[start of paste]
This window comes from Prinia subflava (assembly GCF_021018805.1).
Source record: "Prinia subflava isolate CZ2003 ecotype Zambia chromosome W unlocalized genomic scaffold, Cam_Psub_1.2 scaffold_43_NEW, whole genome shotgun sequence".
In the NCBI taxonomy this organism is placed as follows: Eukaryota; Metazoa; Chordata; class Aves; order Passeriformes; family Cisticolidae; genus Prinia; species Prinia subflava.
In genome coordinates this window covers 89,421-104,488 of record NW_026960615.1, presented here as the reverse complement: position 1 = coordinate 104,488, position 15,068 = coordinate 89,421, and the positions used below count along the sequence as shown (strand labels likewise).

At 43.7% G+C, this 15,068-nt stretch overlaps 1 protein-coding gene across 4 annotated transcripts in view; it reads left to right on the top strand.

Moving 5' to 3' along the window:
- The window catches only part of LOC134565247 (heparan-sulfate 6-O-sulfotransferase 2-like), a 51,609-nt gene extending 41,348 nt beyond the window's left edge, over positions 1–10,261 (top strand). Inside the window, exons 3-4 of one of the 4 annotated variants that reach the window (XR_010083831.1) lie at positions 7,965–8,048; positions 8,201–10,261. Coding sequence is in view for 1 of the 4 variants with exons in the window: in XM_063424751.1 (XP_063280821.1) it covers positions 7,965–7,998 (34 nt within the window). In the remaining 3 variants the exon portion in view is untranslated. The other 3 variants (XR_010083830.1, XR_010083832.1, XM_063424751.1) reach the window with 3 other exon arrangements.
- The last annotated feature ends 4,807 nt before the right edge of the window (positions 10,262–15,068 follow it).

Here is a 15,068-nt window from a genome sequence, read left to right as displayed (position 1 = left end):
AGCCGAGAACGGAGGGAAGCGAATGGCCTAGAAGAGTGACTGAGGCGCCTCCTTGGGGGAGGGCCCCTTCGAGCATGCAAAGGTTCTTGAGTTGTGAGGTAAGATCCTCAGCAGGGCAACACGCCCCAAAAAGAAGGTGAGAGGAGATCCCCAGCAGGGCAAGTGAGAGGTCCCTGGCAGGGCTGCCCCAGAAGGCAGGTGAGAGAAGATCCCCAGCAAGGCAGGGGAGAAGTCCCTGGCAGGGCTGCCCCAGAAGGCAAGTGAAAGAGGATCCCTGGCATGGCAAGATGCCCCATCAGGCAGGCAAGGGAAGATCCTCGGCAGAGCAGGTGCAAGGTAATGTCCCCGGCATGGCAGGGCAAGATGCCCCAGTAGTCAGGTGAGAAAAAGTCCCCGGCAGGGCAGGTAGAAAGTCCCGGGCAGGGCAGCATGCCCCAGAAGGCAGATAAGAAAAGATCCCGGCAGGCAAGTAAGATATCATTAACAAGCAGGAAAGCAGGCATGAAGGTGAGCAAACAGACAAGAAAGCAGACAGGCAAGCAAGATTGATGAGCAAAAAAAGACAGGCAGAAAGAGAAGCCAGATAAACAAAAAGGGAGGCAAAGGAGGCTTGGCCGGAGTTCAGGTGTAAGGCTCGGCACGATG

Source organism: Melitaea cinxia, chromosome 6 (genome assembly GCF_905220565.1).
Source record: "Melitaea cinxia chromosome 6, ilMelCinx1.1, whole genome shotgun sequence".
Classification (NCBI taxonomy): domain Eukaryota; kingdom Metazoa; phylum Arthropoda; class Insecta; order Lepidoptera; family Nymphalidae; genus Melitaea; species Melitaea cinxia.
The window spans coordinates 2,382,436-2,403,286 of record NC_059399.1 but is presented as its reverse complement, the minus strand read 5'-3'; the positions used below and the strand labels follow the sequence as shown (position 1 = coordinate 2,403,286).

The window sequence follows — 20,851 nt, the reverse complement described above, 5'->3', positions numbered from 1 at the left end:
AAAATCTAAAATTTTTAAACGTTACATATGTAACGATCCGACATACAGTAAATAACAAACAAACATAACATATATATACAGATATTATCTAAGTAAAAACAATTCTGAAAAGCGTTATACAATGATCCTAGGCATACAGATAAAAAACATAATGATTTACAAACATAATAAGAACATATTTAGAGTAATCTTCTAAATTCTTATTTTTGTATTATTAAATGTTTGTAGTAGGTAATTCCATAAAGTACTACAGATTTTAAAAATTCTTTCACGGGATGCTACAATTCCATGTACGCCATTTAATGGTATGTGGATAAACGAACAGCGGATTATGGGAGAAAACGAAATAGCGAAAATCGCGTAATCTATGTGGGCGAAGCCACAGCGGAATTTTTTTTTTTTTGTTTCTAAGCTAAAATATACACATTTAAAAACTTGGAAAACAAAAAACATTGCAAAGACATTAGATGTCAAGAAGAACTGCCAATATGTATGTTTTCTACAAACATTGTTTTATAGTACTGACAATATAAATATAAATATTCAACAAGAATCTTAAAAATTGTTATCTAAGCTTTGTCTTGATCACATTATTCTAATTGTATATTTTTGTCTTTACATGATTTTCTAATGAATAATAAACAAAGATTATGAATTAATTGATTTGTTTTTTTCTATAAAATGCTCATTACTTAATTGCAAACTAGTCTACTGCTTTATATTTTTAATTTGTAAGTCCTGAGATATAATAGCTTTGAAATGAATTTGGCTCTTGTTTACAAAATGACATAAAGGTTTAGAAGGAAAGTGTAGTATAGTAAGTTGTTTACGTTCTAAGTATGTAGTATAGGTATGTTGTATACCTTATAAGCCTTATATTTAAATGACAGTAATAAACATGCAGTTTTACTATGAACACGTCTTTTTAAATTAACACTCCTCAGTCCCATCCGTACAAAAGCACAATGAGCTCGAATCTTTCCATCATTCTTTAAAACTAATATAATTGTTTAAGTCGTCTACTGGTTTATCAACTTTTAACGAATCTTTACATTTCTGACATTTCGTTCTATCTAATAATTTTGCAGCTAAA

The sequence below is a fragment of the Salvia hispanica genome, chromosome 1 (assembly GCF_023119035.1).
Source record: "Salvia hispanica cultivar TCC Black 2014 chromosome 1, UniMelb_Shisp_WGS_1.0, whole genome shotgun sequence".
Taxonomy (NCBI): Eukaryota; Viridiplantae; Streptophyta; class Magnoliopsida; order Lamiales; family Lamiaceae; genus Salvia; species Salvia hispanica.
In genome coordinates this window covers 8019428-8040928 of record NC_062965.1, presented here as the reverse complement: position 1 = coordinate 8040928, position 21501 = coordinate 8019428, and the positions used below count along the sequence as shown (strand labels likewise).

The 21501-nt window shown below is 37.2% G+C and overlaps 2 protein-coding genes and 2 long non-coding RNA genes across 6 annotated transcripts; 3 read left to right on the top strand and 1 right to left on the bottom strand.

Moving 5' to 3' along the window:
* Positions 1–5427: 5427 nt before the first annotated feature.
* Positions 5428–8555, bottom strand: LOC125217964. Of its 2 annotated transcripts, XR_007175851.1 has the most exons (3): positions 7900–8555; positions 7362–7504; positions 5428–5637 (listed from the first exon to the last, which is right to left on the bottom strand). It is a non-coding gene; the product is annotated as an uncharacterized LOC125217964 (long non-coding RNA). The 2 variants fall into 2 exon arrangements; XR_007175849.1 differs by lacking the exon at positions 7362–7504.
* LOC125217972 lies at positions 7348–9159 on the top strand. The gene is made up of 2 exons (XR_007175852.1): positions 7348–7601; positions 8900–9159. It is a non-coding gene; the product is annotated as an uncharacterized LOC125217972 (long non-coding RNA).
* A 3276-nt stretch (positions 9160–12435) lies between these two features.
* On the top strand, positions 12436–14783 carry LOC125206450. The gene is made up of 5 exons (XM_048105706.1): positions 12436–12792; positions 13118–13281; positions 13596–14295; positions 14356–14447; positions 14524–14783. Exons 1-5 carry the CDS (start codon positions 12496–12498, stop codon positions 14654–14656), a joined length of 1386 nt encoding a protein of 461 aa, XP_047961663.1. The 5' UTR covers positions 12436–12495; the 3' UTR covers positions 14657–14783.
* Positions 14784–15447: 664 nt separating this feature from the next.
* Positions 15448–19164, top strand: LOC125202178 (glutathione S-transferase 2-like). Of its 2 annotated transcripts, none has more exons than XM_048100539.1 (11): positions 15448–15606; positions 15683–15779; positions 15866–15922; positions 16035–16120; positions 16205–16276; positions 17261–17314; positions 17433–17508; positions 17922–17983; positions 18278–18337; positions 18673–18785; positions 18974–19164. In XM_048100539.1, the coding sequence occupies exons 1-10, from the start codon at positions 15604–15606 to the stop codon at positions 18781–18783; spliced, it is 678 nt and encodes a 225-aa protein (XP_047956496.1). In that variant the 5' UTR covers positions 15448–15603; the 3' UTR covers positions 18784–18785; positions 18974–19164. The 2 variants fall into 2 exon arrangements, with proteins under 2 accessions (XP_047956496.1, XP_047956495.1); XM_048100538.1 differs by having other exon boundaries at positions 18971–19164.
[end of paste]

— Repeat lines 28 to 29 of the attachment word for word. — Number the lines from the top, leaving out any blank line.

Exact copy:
* Positions 14784–15447: 664 nt separating this feature from the next.
* Positions 15448–19164, top strand: LOC125202178 (glutathione S-transferase 2-like). Of its 2 annotated transcripts, none has more exons than XM_048100539.1 (11): positions 15448–15606; positions 15683–15779; positions 15866–15922; positions 16035–16120; positions 16205–16276; positions 17261–17314; positions 17433–17508; positions 17922–17983; positions 18278–18337; positions 18673–18785; positions 18974–19164. In XM_048100539.1, the coding sequence occupies exons 1-10, from the start codon at positions 15604–15606 to the stop codon at positions 18781–18783; spliced, it is 678 nt and encodes a 225-aa protein (XP_047956496.1). In that variant the 5' UTR covers positions 15448–15603; the 3' UTR covers positions 18784–18785; positions 18974–19164. The 2 variants fall into 2 exon arrangements, with proteins under 2 accessions (XP_047956496.1, XP_047956495.1); XM_048100538.1 differs by having other exon boundaries at positions 18971–19164.